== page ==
Burlington’s city council has formally approved nearly $1.3 million in pay raises for the city’s police department in order to reverse a deluge of defections that has reportedly afflicted this agency.
The council unanimously signed off on this seven-figure package on Tuesday as part of a so-called consent agenda of presumably routine items that its members adopted en bloc during a regularly-scheduled meeting that evening.
In approving this particular item, the council effectively extended an extra $7,271 a year to each of the city’s 121 sworn police officers and $7,904 to the police department’s 18 dispatchers.
These raises, which are expected to cost the city an additional $1,273,558 a year, may nevertheless be just the first stroke of a complex, combination punch that could ultimately increase the pay of many other members of Burlington’s municipal staff.
The police force’s newly-approved raises were originally pitched to the council last month on the heels of a labor market analysis made by a consultant hired on the police department’s behalf. This study ultimately examined police compensation at agencies as far afield as Wake County before it proposed the aforementioned salary increases in the hope they will give Burlington a leg up on the competition.
“I have been with the police department long enough now to see that, from where I sit, we have not seen this [before]. We have a great need to invest in the future of the department and onboard staff that are ready to make a career out of law enforcement…The proposal before you is probably unprecedented. It’s not a small ask, and we recognize that out front.” – Burlington police chief Brian Long
These raises are nevertheless just one component in a larger recruitment and retention strategy that the city’s police department has crafted in response to a staffing crunch it has recently experienced. The city’s police chief Brian Long made no bones about the seriousness of this manpower shortage when he addressed the council at a monthly work session Monday night before Tuesday’s regular meeting.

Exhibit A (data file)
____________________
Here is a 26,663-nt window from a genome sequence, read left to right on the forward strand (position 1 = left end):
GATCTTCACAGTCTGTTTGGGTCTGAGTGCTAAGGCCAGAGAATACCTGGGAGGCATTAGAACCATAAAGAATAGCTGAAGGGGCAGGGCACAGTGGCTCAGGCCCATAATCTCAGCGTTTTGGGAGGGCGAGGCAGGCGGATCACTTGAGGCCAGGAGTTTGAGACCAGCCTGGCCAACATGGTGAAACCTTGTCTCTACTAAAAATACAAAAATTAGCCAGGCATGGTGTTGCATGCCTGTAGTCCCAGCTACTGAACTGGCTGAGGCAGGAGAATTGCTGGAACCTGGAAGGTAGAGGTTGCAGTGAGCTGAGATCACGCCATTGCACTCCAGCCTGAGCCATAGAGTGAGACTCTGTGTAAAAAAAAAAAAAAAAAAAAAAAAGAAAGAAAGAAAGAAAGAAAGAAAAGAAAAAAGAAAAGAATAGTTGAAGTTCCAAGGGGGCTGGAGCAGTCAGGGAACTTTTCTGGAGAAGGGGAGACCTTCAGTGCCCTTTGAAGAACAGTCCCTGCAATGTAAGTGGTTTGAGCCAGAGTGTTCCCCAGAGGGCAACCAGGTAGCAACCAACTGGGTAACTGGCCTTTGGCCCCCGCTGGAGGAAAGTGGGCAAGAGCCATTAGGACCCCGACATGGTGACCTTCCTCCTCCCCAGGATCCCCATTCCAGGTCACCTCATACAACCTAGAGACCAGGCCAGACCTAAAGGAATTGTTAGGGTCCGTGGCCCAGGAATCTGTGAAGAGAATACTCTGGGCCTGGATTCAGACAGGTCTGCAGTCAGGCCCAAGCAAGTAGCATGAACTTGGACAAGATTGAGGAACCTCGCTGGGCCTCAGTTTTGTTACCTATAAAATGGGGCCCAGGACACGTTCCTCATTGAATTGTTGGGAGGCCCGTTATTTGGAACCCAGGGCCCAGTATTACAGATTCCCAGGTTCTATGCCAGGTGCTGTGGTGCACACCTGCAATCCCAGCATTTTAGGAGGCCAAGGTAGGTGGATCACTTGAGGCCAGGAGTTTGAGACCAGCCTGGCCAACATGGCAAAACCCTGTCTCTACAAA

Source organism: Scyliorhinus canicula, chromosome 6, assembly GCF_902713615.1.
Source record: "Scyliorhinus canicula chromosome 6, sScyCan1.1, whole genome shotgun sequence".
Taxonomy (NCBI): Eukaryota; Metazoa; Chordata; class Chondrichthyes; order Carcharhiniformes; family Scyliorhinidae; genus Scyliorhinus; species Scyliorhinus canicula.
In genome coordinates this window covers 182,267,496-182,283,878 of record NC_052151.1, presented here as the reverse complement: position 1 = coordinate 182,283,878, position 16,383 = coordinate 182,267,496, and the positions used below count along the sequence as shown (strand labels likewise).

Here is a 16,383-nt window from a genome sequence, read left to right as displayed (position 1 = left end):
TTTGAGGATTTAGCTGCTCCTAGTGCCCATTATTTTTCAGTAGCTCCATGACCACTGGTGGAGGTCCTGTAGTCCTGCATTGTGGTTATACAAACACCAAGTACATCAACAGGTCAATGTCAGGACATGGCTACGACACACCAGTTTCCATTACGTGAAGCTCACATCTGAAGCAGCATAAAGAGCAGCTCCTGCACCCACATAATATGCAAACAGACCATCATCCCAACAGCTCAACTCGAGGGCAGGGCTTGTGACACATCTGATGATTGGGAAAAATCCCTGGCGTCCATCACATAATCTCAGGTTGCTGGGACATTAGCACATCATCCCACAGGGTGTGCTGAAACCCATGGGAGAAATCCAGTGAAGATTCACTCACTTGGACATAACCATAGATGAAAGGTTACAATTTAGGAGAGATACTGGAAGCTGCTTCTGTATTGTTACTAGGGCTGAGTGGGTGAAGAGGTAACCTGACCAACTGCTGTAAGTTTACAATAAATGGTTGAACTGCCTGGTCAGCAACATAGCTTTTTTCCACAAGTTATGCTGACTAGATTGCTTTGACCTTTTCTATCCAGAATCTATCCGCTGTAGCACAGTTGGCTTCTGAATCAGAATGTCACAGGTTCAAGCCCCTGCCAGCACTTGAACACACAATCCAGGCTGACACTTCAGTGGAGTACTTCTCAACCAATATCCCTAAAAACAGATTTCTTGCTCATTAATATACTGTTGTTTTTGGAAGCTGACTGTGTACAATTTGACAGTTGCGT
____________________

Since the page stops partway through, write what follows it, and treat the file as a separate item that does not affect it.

“I have been with the police department long enough now to see that, from where I sit, we have not seen this [before],” Long said during the work session. “We have a great need to invest in the future of the department and onboard staff that are ready to make a career out of law enforcement…The proposal before you is probably unprecedented. It’s not a small ask, and we recognize that out front.”
Long added that, since the plan was first pitched to the council last month, the police department has updated its recruitment plan and adjusted its internal communications to make the most of the salary increases. He also acknowledged that he hopes these new raises will bring back some of the officers who have left the department for financial reasons and potentially lure away those who’ve cut their teeth at other area agencies.
“We believe that once it’s implemented, this pay strategy will be very attractive to what we call ‘lateral hires,’ and we already have other components of the recruitment process in place that will capitalize on their experience.” – burlington police chief brian long
“We believe that once it’s implemented, this pay strategy will be very attractive to what we call ‘lateral hires,’” he told the council, “and we already have other components of the recruitment process in place that will capitalize on their experience.”
Long also alluded to a national climate driven by notorious police brutality cases that he believes has discouraged people from entering the law enforcement profession.
“I do think some of that has turned around – that whole attitude of defunding the police – as people realize how stupid an idea that was.” – Burlington city council member Kathy Hykes
Council member Kathy Hykes declared that, in her view, the fallout from these cases has actually dissipated somewhat since the outrage over police brutality reached its peak a year and a half ago.
“I do think some of that has turned around – that whole attitude of defunding the police,” she added – “as people realize how stupid an idea that was.”
Hykes also suggested that the council should consider pay increases for staff members not covered by the police department’s proposal.
Harold Owen, the city’s mayor pro tem, went on to ask specifically about water and sewer plant operators – a number of whom he said have recently defected to Orange County.
In response to these inquiries, Burlington’s mayor Jim Butler acknowledged that the city’s administrators have been crunching the numbers for staff members not covered by Tuesday’s salary increases.
Meanwhile, city manager Hardin Watkins informed the council that it won’t be long before he’ll have some compensation proposals ready for employees not covered by Tuesday’s hikes.
“That proposal,” he added, “is 80 to 90 percent complete, and it will include everybody who is not in that group [of 139 employees at the police department].”